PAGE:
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Video Surveillance Cameras in Lawsuits Everywhere

Big Brother and his ever-watchful video-surveillance camera have been around since at least 1984.

But in a new millennium where everybody with a cell phone has a video camera, surveillance has even transcended Big Brother. Not only may government be watching, but the kid walking down the street may be policing the neighborhood. So what's up with that, legally speaking?

In terms of usable evidence, it means that you never know who's going to catch you in the act. Or better yet, get a camera and be prepared to act.

Future Law Career: Privacy Law Specialist?

To think that a good privacy lawyer could possibly have saved the election for Hillary Clinton ...

After hackers got into her email, it was the beginning of the end for the presidential nominee. A few non-secure messages, an ill-timed FBI press release, a really bad connection to a guy named Weiner, and the rest is history.

We could what-if the Clinton situation all day, but the point is that people need privacy protection more than ever. And so the Information Age is giving birth to a new legal creature: the privacy law specialist.

Blockchain technology is set to transform industries and institutions throughout the world. What started as an idea synonymous with Bitcoin, the virtual currency, is now making its way into everything from contract drafting, to election monitoring, to land registry systems.

So what is this revolutionary technology and what do lawyers need to know about it? Thankfully, there's now an answer, in the form of a Blockchain guide for people just like you.

When we think of Nobel Prize winners, we tend to think of astrophysicists and chemists, poets and peacemakers, but rarely legal professionals. There is, after all, no Nobel Prize for law.

But the legal industry got some special recognition from the Nobel committee yesterday, as the Royal Swedish Academy of Sciences awarded the Nobel Prize for Economic Sciences to Oliver Hart and Bengt Holmstrom "for their contributions to contract theory." That's right, better contracts won the Nobel Prize.

Google uses data analytics to get the search results (and advertisements) it thinks are right for you. Wall Street looks to big data to help manage investment risk. Even police mine banking data to spot human trafficking.

Data analytics are changing how many industries work today, and they could soon reshape how you practice the law.

Is Skype Safe for Attorney-Client Privilege?

Skype is A-OK for attorney-client privilege, right? Actually -- and you know this was coming -- it turns out the answer is a little more complicated than that.

As electronic communication supplants the many ways in which we communicate with each other (and our clients), it has forced us lawyers to become competent in the many ways in which it has complicated the profession. This is especially the case when it comes to issues of compliance and privilege. Prudent attorneys probably should assume that someone is always listening.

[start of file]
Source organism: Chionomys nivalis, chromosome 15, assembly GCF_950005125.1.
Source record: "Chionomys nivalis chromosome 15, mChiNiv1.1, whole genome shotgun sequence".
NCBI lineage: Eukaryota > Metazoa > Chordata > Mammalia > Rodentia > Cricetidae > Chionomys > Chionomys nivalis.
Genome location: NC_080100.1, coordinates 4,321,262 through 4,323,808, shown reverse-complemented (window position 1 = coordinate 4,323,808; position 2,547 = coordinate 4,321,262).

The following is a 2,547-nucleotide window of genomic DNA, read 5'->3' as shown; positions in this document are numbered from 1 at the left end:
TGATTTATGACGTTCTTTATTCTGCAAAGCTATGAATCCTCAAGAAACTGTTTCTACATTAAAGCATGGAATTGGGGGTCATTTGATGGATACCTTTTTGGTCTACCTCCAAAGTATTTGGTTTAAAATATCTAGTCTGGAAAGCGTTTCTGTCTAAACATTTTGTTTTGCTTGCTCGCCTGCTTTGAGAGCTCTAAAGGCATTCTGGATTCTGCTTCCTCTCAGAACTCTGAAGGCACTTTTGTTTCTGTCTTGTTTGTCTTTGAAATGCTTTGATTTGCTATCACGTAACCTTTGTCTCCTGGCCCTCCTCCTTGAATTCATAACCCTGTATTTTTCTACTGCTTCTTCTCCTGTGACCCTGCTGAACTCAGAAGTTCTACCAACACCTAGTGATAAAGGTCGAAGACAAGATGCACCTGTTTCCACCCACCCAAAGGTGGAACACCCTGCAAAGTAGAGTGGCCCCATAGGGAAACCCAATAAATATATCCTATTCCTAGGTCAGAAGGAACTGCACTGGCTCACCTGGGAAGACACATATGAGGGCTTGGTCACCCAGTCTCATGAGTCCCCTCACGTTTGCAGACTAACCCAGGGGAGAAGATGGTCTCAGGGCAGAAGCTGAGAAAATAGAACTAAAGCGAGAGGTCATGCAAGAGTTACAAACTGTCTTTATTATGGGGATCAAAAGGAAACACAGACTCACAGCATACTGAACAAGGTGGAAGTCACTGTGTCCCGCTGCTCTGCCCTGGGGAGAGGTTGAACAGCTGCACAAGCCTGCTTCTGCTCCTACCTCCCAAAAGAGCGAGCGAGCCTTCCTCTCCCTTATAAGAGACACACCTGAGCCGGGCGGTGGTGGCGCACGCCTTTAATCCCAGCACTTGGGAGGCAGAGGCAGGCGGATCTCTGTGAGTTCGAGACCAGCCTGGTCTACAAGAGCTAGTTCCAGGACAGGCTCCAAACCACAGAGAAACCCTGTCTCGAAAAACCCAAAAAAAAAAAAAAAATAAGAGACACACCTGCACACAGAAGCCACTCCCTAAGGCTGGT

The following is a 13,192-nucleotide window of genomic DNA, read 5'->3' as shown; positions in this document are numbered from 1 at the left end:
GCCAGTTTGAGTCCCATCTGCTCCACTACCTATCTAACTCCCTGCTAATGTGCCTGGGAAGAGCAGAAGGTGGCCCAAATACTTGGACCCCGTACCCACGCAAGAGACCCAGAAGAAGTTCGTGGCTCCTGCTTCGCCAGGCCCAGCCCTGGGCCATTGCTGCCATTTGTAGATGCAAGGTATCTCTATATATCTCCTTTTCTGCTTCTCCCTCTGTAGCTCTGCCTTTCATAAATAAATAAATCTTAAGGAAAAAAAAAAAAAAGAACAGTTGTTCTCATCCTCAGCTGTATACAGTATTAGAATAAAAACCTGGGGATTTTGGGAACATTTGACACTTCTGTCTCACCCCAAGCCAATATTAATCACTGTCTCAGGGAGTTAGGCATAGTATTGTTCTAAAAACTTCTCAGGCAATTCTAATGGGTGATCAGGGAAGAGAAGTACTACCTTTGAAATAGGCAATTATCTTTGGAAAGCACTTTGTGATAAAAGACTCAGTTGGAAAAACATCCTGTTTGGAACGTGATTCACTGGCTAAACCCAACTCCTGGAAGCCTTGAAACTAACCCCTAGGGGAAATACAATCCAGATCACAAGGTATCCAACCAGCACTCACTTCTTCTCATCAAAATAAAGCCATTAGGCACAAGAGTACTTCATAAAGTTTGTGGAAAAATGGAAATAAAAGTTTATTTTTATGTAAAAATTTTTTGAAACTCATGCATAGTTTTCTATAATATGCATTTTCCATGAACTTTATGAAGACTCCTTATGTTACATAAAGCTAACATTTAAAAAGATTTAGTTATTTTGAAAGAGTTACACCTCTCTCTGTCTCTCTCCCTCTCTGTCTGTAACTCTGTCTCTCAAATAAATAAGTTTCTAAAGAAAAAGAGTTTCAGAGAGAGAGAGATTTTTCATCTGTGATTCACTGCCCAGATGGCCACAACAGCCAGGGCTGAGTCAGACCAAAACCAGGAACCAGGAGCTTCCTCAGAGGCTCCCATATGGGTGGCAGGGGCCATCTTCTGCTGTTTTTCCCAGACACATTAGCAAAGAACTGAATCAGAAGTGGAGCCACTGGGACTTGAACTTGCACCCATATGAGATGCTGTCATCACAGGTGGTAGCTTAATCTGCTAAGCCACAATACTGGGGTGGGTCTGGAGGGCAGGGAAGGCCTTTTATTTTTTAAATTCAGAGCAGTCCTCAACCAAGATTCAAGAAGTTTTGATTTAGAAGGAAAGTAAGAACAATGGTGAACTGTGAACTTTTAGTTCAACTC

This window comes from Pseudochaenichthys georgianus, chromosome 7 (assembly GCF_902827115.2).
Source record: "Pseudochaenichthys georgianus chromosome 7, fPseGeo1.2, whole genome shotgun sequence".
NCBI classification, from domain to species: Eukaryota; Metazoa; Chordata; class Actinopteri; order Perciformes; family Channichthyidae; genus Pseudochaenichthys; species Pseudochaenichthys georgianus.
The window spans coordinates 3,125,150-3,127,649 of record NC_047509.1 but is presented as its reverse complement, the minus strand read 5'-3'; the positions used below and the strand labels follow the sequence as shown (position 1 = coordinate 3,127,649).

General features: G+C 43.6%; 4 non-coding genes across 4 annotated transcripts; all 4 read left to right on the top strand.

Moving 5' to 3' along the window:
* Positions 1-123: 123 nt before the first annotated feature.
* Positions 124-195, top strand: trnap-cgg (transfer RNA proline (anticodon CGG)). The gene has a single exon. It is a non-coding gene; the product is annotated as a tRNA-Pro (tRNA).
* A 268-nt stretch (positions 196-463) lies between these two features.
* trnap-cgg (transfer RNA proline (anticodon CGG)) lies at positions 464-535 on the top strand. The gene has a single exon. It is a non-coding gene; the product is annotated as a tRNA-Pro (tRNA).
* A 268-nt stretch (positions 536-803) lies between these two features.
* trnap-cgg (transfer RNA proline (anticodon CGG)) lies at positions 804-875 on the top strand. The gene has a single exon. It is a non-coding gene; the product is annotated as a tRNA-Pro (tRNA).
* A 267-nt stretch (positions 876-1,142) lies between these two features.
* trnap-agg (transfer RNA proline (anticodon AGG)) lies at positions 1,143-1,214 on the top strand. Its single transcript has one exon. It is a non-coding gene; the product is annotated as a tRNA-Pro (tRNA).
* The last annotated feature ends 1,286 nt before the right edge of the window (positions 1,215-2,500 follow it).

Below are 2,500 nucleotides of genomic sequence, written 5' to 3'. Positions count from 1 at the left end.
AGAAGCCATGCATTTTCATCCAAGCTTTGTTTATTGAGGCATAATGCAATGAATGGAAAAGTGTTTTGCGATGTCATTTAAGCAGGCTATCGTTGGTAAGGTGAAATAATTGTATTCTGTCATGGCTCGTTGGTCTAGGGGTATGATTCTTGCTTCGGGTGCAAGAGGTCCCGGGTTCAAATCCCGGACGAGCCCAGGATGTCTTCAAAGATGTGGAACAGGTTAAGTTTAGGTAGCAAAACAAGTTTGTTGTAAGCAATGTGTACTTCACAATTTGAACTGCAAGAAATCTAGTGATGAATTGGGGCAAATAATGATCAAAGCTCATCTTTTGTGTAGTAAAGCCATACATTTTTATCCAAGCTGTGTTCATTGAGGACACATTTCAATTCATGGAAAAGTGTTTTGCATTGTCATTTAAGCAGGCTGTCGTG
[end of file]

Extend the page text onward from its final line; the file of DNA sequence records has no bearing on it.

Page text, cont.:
5 Pieces of Technology That Could Help You Practice Better

You're probably a fine lawyer, but if you're like most others, you could be better. What you probably don't know is that the difference between a good lawyer and a great lawyer could be as little as the great lawyer's ability to better utilize technology in the market-place.

Let's take a look at some bare necessities.

You don't have to look far to find news about bots, artificial intelligence, and machine learning moving into the legal sphere -- and potentially displacing flesh-based attorneys. There are online chatbots handling traffic disputes, machine learning programs doing associate-style legal research, and, for the support staff out there, artificial intelligence secretaries who can take care of attorney scheduling.

But there's no need to burn your J.D. and take up coding just yet. Technology will absolutely change the legal industry, but it probably won't eliminate too many legal jobs.

When Joshua Browder kept getting hit with parking tickets in London, he decided to stop paying the fines and start beating the tickets. He soon became an expert at fighting traffic tickets and has since helped people overturn 160,000 tickets, thanks to a chatbot he programed. You can chat with Browder's bot online, for free, and it will guide you through contesting your ticket, just like you were talking to a human being.

Except Browder isn't an attorney, he's a 19-year old Stanford undergrad. Could his chatbot constitute the unlicensed practice of law?

Videoconferencing programs like Skype or FaceTime are becoming increasingly common in today's courtrooms. Defendants detained in other jurisdictions can Skype in to the court house. More rarely, witnesses may present testimony via teleconference. Even attorneys have been known to appear in court through the magic of online video streaming.

But a new ruling by the New Mexico Supreme Court should give videoconferencing attorneys and courts some pause. The highest court in the Land of Enchantment recently tossed a murder conviction, ruling that the use of Skyped testimony violated the Constitution's Confrontation Clause.